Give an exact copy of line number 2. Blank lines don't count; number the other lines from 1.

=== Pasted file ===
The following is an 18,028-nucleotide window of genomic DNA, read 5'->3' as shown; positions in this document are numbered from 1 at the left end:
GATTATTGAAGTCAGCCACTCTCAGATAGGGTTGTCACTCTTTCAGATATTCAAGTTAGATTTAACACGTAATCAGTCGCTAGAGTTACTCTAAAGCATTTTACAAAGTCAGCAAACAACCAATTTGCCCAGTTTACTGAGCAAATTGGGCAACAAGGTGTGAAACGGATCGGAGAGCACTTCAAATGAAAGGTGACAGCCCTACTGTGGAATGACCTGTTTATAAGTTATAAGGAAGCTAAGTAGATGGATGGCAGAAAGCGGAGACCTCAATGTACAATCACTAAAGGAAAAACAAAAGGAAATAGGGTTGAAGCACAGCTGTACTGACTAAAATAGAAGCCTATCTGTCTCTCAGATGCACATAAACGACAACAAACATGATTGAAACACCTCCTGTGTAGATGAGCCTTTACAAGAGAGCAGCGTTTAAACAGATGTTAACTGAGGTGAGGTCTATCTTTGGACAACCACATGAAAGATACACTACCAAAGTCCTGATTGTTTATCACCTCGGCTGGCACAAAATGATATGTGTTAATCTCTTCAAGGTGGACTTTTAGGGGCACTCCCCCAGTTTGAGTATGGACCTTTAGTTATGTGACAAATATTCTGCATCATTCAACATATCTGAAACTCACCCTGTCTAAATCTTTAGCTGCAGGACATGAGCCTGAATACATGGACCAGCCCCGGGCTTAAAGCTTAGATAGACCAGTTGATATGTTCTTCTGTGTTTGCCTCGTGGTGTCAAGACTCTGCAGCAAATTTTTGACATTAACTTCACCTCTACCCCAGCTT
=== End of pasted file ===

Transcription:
GATTATTGAAGTCAGCCACTCTCAGATAGGGTTGTCACTCTTTCAGATATTCAAGTTAGATTTAACACGTAATCAGTCGCTAGAGTTACTCTAAAGCATTTTACAAAGTCAGCAAACAACCAATTTGCCCAGTTTACTGAGCAAATTGGGCAACAAGGTGTGAAACGGATCGGAGAGCACTTCAAATGAAAGGTGACAGCCCTACTGTGGAATGACCTGTTTATAAGTTATAAGGAAGCTAAGTAGATGGATGGCAGAAAGCGGAGACCTCAATGTACAATCACTAAAGGAAAAACAAAAGGAAATAGGGTTGAAGCACAGCTGTACTGACTAAAATAGAAGCCTATCTGTCTCTCAGATGCACATAAACGACAACAAACATGATTGAAACACCTCCTGTGTAGATGAGCCTTTACAAGAGAGCAGCGTTTAAACAGATGTTAACTGAGGTGAGGTCTATCTTTGGACAACCACATGAAAGATACACTACCAAAGTCCTGATTGTTTATCACCTCGGCTGGCACAAAATGATATGTGTTAATCTCTTCAAGGTGGACTTTTAGGGGCACTCCCCCAGTTTGAGTATGGACCTTTAGTTATGTGACAAATATTCTGCATCATTCAACATATCTGAAACTCACCCTGTCTAAATCTTTAGCTGCAGGACATGAGCCTGAATACATGGACCAGCCCCGGGCTTAAAGCTTAGATAGACCAGTTGATATGTTCTTCTGTGTTTGCCTCGTGGTGTCAAGACTCTGCAGCAAATTTTTGACATTAACTTCACCTCTACCCCAGCTT